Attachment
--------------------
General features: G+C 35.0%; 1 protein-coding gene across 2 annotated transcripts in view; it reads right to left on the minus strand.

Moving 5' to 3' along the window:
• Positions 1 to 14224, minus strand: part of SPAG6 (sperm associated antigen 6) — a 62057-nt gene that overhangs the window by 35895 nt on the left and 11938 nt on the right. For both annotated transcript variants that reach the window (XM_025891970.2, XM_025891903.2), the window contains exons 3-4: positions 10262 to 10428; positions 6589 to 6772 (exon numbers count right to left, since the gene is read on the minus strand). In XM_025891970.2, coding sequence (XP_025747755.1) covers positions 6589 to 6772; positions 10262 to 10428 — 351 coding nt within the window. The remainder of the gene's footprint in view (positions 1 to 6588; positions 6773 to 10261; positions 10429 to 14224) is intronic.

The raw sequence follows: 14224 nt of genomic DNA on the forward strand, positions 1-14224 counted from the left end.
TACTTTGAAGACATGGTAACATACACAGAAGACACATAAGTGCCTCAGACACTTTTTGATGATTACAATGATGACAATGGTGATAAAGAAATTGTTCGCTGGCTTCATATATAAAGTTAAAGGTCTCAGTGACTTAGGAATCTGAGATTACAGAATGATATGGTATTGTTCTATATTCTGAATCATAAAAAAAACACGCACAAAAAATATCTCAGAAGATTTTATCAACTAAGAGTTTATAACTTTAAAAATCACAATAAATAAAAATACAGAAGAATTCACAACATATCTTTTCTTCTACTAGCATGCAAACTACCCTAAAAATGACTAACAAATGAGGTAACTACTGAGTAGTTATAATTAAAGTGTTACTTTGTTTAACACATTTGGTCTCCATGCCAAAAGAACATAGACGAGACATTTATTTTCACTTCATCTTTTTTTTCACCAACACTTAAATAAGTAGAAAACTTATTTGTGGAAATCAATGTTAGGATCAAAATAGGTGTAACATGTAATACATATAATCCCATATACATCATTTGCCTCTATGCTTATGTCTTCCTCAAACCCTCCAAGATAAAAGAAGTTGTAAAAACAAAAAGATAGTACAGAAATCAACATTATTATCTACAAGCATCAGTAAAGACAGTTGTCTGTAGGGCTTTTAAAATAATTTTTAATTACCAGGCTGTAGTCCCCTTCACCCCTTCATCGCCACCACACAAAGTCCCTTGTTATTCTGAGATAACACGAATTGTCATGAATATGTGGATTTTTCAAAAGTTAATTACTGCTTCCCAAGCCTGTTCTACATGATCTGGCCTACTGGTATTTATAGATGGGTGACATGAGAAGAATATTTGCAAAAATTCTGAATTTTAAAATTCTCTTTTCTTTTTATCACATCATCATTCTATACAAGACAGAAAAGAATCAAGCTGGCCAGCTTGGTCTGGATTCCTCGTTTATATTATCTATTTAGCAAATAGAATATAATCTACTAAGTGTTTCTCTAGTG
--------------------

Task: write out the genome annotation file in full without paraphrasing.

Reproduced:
General features: G+C 35.0%; 1 protein-coding gene across 2 annotated transcripts in view; it reads right to left on the minus strand.

Moving 5' to 3' along the window:
• Positions 1 to 14224, minus strand: part of SPAG6 (sperm associated antigen 6) — a 62057-nt gene that overhangs the window by 35895 nt on the left and 11938 nt on the right. For both annotated transcript variants that reach the window (XM_025891970.2, XM_025891903.2), the window contains exons 3-4: positions 10262 to 10428; positions 6589 to 6772 (exon numbers count right to left, since the gene is read on the minus strand). In XM_025891970.2, coding sequence (XP_025747755.1) covers positions 6589 to 6772; positions 10262 to 10428 — 351 coding nt within the window. The remainder of the gene's footprint in view (positions 1 to 6588; positions 6773 to 10261; positions 10429 to 14224) is intronic.

The raw sequence follows: 14224 nt of genomic DNA on the forward strand, positions 1-14224 counted from the left end.
TACTTTGAAGACATGGTAACATACACAGAAGACACATAAGTGCCTCAGACACTTTTTGATGATTACAATGATGACAATGGTGATAAAGAAATTGTTCGCTGGCTTCATATATAAAGTTAAAGGTCTCAGTGACTTAGGAATCTGAGATTACAGAATGATATGGTATTGTTCTATATTCTGAATCATAAAAAAAACACGCACAAAAAATATCTCAGAAGATTTTATCAACTAAGAGTTTATAACTTTAAAAATCACAATAAATAAAAATACAGAAGAATTCACAACATATCTTTTCTTCTACTAGCATGCAAACTACCCTAAAAATGACTAACAAATGAGGTAACTACTGAGTAGTTATAATTAAAGTGTTACTTTGTTTAACACATTTGGTCTCCATGCCAAAAGAACATAGACGAGACATTTATTTTCACTTCATCTTTTTTTTCACCAACACTTAAATAAGTAGAAAACTTATTTGTGGAAATCAATGTTAGGATCAAAATAGGTGTAACATGTAATACATATAATCCCATATACATCATTTGCCTCTATGCTTATGTCTTCCTCAAACCCTCCAAGATAAAAGAAGTTGTAAAAACAAAAAGATAGTACAGAAATCAACATTATTATCTACAAGCATCAGTAAAGACAGTTGTCTGTAGGGCTTTTAAAATAATTTTTAATTACCAGGCTGTAGTCCCCTTCACCCCTTCATCGCCACCACACAAAGTCCCTTGTTATTCTGAGATAACACGAATTGTCATGAATATGTGGATTTTTCAAAAGTTAATTACTGCTTCCCAAGCCTGTTCTACATGATCTGGCCTACTGGTATTTATAGATGGGTGACATGAGAAGAATATTTGCAAAAATTCTGAATTTTAAAATTCTCTTTTCTTTTTATCACATCATCATTCTATACAAGACAGAAAAGAATCAAGCTGGCCAGCTTGGTCTGGATTCCTCGTTTATATTATCTATTTAGCAAATAGAATATAATCTACTAAGTGTTTCTCTAGTG